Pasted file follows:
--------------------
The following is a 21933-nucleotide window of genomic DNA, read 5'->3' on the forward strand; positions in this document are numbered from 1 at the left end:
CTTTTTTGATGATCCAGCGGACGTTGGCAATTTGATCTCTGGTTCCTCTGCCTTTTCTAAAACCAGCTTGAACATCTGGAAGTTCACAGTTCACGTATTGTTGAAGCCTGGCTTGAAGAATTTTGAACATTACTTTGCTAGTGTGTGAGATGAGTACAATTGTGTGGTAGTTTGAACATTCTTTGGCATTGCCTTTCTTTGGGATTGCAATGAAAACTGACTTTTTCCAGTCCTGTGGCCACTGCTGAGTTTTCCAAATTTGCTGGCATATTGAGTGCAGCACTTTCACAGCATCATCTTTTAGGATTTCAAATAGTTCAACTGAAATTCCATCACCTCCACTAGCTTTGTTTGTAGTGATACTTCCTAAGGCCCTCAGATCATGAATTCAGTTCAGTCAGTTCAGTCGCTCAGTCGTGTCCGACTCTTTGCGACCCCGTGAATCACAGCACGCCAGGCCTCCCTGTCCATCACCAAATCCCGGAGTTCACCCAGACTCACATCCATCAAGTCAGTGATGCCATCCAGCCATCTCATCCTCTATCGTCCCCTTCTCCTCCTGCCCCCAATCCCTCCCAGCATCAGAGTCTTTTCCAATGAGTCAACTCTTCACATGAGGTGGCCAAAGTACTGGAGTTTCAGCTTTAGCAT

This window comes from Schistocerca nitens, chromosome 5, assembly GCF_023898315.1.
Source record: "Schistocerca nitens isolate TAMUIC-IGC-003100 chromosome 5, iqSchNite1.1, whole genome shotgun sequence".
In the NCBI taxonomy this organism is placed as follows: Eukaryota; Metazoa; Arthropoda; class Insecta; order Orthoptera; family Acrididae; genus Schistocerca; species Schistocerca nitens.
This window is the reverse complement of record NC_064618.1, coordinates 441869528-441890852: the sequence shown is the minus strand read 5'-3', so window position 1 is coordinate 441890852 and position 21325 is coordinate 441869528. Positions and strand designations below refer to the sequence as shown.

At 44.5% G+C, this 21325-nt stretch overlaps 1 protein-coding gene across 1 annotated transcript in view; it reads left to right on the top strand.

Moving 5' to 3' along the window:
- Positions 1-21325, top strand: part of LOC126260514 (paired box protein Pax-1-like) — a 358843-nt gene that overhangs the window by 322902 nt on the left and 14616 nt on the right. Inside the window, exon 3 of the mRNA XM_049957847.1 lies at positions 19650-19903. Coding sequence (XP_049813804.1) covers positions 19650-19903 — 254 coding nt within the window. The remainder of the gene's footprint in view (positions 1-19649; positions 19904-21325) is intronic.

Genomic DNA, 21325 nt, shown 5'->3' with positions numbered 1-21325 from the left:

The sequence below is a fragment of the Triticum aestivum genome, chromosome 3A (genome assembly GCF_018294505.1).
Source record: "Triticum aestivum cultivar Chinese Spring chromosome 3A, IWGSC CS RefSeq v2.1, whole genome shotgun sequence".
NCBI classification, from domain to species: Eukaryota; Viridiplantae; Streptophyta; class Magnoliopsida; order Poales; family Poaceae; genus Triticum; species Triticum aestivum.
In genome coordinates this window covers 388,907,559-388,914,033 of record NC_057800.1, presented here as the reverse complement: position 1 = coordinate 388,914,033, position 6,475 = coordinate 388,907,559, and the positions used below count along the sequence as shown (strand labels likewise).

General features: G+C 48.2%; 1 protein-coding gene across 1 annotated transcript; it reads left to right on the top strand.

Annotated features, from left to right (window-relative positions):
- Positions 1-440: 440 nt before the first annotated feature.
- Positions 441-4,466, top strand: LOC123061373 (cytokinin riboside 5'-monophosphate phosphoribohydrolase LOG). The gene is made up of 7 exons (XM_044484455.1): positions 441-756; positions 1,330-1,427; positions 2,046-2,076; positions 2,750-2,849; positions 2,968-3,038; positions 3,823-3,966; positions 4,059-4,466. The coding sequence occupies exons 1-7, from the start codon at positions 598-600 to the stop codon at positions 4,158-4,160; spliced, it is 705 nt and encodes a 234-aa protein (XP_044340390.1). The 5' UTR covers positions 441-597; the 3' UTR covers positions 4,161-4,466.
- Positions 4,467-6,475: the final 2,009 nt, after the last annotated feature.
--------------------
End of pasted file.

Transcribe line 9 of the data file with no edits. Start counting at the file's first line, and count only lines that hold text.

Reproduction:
- Positions 1-21325, top strand: part of LOC126260514 (paired box protein Pax-1-like) — a 358843-nt gene that overhangs the window by 322902 nt on the left and 14616 nt on the right. Inside the window, exon 3 of the mRNA XM_049957847.1 lies at positions 19650-19903. Coding sequence (XP_049813804.1) covers positions 19650-19903 — 254 coding nt within the window. The remainder of the gene's footprint in view (positions 1-19649; positions 19904-21325) is intronic.